Continued from page 1

“Normally, during the day, I tweet out mundane stuff. If I have an idea for a joke, I’ll put it in the show,” Fallon says. “And then after we tape the show, I’ll tweet the joke out, if it’s good, if it’s one of my favorites. I usually tweet out one or two monologue jokes.”

But when it comes to balancing his show and Twitter, the show always comes first, he says.

Or almost always.

“I’m not ashamed of using a joke I had tweeted earlier. I’ll take anything,” he says. “If I wrote the joke, I can say it.”

Unlike O'Brien’s feed, though, Fallon’s isn’t essentially a running list of jokes. He gets deeply involved, responding to fans and interacting with celebrities. Twitter is frequently referenced or used in sketches on “Late Night,” too. One, “Late Night Hashtags,” takes jokes submitted from fans on the site.

Of course, Black, O’Brien and Fallon are well-known comedians, but Twitter has boosted the profiles of those who aren’t familiar to most people.

Brothers Eric and Justin Stangel have long been head writers for CBS’ “Late Show With David Letterman” and last year were made executive producers. Historically, though, behind-the-scene writers haven’t been widely known outside of the industry.

That has changed with Twitter, where Eric has nearly 20,000 followers and Justin some 7,000. For veteran comedy writers such as the Stangels, churning out jokes is second-nature _ and good practice at writing tightly.

“It’s sort of just like working out, like exercise,” Justin says of tweeting. “It’s writing jokes for the hell of it. But if it’s something that we really like, then we save it for the show.”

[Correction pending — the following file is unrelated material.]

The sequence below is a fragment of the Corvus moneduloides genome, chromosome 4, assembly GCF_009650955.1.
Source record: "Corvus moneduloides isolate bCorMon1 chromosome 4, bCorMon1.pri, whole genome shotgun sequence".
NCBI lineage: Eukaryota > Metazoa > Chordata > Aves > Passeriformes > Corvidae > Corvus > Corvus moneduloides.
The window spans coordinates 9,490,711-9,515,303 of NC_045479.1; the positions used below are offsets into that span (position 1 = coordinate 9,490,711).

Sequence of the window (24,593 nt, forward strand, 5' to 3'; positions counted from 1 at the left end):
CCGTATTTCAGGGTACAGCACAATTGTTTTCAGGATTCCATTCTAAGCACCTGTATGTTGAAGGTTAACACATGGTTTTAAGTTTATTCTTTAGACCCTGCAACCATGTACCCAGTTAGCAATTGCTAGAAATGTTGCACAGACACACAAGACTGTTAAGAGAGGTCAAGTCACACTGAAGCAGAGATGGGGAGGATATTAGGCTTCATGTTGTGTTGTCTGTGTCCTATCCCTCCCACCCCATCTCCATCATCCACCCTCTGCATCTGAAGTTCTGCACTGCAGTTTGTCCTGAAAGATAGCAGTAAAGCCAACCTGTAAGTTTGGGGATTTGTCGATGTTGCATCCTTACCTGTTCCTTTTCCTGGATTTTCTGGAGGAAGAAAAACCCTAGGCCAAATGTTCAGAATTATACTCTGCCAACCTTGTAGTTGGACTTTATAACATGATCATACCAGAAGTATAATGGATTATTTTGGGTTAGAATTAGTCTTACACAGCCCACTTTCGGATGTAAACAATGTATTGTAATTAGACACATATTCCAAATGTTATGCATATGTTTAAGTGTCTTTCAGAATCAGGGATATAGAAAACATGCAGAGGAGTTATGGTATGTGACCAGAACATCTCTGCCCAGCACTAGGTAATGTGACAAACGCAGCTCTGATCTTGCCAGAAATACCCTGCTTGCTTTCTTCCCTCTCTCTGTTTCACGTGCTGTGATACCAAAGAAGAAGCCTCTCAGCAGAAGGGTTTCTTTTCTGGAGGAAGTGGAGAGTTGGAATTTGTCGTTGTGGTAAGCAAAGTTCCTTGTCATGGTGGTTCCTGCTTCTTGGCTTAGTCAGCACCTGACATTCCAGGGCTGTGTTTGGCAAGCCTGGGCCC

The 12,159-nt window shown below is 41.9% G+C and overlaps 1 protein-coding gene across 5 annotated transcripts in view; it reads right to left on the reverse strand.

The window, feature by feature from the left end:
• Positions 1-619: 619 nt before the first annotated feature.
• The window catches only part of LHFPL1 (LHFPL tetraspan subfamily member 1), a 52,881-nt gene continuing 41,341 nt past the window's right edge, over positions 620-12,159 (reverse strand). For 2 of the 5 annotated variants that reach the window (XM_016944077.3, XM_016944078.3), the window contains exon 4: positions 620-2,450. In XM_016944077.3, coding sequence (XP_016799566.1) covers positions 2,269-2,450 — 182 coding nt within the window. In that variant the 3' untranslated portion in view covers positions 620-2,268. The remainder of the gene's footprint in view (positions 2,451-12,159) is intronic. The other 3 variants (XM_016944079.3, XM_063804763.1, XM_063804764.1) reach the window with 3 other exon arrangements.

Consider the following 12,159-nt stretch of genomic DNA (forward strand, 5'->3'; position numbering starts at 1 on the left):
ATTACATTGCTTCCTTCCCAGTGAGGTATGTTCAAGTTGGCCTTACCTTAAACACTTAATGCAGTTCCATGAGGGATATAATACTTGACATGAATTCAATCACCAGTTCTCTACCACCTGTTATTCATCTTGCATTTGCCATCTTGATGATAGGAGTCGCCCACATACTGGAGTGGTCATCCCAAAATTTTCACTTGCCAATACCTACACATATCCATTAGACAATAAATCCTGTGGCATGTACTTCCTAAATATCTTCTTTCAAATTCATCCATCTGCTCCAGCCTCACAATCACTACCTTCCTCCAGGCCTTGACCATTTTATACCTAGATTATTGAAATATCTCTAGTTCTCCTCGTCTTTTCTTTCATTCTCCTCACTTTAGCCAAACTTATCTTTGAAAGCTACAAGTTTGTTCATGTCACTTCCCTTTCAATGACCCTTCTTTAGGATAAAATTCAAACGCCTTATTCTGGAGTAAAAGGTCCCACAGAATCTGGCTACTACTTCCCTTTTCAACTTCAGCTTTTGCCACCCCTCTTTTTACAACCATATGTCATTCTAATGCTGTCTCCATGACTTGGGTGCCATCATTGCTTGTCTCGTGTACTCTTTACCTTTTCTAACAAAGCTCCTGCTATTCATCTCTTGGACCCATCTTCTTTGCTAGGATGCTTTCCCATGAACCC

It’s also given Eric, a big sports fan, a place to unload the kind of commentary that would only be funny to avid ESPN-watchers and would have no place on “Late Show.” When something irresistible _ such as LeBron James’ much-maligned “The Decision” special _ happens on an off-week when the “Late Show” is dark, there can still be parodies, if only for a smaller audience.

Last year, CNBNC even named Eric one of the most influential sports tweeters.

“Sometimes, they’re just fragments of ideas or they’re things we think of when we’re not taping. Or sometimes, they are things that didn’t make the cut because a better joke has made the air,” Eric says. “Usually, what we like to do is put things on Twitter that wouldn’t be on the show.”

Of course, it doesn’t have to be very serious business. As Eric points out, joke-telling alongside people tweeting about eating an apple needn’t be approached with the utmost care.

“Half the time, I don’t even attempt to spell words right on Twitter,” says Justin. “I wrote one with my feet!”


Story Continues →